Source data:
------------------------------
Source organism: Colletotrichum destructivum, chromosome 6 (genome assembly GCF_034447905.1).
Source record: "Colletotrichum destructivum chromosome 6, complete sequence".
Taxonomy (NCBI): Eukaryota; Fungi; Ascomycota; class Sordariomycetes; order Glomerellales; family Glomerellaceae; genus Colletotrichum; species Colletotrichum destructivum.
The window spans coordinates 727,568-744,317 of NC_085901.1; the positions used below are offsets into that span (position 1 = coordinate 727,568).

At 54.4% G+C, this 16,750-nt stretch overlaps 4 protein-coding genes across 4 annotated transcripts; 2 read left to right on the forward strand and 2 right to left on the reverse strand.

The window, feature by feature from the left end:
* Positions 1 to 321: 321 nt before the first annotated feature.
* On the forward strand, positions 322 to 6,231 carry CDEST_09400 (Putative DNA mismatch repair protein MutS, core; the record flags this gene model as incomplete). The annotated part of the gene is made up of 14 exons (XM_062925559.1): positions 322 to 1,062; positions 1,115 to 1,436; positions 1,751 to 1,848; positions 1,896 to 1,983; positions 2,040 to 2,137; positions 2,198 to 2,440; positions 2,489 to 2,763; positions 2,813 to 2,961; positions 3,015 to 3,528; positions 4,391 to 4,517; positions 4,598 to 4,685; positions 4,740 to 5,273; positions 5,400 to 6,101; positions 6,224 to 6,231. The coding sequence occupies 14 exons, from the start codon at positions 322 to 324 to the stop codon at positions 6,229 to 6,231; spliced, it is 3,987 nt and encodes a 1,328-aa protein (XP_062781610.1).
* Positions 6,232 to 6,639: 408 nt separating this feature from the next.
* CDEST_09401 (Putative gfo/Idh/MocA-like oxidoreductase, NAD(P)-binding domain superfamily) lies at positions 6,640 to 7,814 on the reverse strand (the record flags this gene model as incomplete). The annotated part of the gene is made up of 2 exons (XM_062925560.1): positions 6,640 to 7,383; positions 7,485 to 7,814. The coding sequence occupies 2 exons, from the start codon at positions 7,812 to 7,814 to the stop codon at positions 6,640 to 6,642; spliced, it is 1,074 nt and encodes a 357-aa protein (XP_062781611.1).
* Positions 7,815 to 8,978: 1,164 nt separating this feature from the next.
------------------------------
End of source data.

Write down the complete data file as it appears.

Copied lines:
Source organism: Colletotrichum destructivum, chromosome 6 (genome assembly GCF_034447905.1).
Source record: "Colletotrichum destructivum chromosome 6, complete sequence".
Taxonomy (NCBI): Eukaryota; Fungi; Ascomycota; class Sordariomycetes; order Glomerellales; family Glomerellaceae; genus Colletotrichum; species Colletotrichum destructivum.
The window spans coordinates 727,568-744,317 of NC_085901.1; the positions used below are offsets into that span (position 1 = coordinate 727,568).

At 54.4% G+C, this 16,750-nt stretch overlaps 4 protein-coding genes across 4 annotated transcripts; 2 read left to right on the forward strand and 2 right to left on the reverse strand.

The window, feature by feature from the left end:
* Positions 1 to 321: 321 nt before the first annotated feature.
* On the forward strand, positions 322 to 6,231 carry CDEST_09400 (Putative DNA mismatch repair protein MutS, core; the record flags this gene model as incomplete). The annotated part of the gene is made up of 14 exons (XM_062925559.1): positions 322 to 1,062; positions 1,115 to 1,436; positions 1,751 to 1,848; positions 1,896 to 1,983; positions 2,040 to 2,137; positions 2,198 to 2,440; positions 2,489 to 2,763; positions 2,813 to 2,961; positions 3,015 to 3,528; positions 4,391 to 4,517; positions 4,598 to 4,685; positions 4,740 to 5,273; positions 5,400 to 6,101; positions 6,224 to 6,231. The coding sequence occupies 14 exons, from the start codon at positions 322 to 324 to the stop codon at positions 6,229 to 6,231; spliced, it is 3,987 nt and encodes a 1,328-aa protein (XP_062781610.1).
* Positions 6,232 to 6,639: 408 nt separating this feature from the next.
* CDEST_09401 (Putative gfo/Idh/MocA-like oxidoreductase, NAD(P)-binding domain superfamily) lies at positions 6,640 to 7,814 on the reverse strand (the record flags this gene model as incomplete). The annotated part of the gene is made up of 2 exons (XM_062925560.1): positions 6,640 to 7,383; positions 7,485 to 7,814. The coding sequence occupies 2 exons, from the start codon at positions 7,812 to 7,814 to the stop codon at positions 6,640 to 6,642; spliced, it is 1,074 nt and encodes a 357-aa protein (XP_062781611.1).
* Positions 7,815 to 8,978: 1,164 nt separating this feature from the next.